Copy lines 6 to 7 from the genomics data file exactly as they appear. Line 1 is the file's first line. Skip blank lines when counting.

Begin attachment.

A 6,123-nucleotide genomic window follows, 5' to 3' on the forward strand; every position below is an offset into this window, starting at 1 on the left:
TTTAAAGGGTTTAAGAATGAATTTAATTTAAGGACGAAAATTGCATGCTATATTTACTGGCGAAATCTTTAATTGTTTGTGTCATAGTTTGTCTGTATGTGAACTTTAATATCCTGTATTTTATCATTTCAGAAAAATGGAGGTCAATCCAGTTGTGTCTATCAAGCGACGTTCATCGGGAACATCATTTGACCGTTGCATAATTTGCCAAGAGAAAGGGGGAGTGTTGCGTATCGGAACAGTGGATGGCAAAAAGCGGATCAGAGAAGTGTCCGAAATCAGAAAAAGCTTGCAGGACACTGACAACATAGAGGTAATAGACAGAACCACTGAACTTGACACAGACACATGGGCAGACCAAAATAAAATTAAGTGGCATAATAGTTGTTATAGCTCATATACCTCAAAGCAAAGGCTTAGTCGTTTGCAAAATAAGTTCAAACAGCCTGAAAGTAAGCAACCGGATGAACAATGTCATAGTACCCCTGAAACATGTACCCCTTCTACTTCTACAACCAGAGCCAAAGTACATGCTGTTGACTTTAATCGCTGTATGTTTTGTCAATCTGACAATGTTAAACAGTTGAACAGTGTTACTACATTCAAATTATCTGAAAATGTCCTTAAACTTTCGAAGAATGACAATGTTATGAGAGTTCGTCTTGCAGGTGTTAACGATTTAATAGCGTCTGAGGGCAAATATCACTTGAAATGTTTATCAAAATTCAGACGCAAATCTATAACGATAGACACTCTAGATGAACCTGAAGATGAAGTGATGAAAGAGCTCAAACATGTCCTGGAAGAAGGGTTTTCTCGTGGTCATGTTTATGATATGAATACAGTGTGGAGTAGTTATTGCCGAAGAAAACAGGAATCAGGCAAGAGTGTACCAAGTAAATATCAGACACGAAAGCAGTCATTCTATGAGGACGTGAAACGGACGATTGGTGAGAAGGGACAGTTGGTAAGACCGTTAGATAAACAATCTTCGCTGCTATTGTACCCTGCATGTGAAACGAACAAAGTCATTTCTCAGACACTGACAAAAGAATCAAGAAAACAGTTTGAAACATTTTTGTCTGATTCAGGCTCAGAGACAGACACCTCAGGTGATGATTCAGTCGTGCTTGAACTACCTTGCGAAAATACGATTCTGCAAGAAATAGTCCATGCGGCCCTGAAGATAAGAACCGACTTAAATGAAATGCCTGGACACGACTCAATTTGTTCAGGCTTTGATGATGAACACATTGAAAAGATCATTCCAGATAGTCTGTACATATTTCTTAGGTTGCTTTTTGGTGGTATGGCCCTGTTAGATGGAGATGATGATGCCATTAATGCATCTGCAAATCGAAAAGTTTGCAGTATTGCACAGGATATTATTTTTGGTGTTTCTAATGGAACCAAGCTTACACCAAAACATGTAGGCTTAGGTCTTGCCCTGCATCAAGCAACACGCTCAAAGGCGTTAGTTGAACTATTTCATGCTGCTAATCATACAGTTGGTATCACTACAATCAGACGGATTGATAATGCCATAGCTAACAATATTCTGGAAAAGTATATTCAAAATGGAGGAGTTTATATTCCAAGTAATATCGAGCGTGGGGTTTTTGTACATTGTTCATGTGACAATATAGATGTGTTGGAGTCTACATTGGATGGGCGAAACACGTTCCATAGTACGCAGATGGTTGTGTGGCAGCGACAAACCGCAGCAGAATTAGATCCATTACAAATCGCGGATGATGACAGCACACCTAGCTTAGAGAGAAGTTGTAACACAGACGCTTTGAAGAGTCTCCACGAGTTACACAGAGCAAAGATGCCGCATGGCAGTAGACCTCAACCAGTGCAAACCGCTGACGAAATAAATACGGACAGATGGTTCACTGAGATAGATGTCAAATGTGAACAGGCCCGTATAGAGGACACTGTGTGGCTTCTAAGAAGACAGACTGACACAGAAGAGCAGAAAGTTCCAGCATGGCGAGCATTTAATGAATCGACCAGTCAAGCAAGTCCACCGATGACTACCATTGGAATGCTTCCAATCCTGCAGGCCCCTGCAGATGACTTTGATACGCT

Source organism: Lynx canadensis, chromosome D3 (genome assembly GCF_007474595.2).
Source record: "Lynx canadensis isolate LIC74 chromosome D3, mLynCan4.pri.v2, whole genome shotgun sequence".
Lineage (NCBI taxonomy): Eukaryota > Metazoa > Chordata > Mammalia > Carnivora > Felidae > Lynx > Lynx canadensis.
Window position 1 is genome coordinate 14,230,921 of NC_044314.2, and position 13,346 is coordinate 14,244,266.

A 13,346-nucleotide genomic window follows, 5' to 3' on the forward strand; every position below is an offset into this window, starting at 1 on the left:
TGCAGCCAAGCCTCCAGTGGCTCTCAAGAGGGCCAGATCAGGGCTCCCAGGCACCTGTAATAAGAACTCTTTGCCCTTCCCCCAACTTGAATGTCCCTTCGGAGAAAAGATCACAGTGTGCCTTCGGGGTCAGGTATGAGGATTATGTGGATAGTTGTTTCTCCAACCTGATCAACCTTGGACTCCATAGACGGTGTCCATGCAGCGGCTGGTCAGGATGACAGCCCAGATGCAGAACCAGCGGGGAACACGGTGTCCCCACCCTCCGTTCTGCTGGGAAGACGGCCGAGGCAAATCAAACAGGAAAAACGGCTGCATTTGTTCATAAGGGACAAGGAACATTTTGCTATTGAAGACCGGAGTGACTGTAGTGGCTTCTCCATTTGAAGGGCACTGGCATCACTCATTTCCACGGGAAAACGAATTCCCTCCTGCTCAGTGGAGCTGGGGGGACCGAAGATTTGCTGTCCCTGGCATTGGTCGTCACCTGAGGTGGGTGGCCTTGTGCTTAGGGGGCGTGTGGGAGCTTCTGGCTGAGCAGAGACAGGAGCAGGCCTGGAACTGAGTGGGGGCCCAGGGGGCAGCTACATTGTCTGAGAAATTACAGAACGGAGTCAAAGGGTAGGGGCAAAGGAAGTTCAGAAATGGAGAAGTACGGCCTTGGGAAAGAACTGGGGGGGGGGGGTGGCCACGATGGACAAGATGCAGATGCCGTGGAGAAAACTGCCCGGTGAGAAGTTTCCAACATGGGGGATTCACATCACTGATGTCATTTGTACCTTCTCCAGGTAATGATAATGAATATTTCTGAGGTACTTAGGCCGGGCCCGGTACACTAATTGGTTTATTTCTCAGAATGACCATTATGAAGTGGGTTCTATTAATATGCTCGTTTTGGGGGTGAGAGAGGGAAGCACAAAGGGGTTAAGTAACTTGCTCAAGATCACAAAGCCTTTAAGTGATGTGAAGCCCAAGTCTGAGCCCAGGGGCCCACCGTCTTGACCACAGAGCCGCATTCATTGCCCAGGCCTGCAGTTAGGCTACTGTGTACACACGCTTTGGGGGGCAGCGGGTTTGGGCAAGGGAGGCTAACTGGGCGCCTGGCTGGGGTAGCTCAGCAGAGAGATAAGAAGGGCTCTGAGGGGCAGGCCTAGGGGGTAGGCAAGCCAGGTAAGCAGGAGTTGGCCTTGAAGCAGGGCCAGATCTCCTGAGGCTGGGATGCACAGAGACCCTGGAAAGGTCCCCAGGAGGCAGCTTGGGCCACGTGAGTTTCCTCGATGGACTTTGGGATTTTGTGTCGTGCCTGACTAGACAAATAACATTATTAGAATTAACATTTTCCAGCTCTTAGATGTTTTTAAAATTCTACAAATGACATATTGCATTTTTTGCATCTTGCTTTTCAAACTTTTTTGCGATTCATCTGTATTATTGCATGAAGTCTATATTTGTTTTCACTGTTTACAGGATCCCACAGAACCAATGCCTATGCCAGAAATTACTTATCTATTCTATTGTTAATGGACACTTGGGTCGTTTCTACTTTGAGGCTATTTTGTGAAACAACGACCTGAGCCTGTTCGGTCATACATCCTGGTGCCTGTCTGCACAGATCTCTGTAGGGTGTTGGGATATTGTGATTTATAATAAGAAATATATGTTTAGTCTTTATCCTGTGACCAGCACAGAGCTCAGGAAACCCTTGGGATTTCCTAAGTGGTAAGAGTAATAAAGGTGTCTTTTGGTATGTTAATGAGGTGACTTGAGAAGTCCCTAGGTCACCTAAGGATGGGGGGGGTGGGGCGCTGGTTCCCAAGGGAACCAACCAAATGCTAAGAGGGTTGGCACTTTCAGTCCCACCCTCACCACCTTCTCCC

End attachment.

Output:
Window position 1 is genome coordinate 14,230,921 of NC_044314.2, and position 13,346 is coordinate 14,244,266.

A 13,346-nucleotide genomic window follows, 5' to 3' on the forward strand; every position below is an offset into this window, starting at 1 on the left: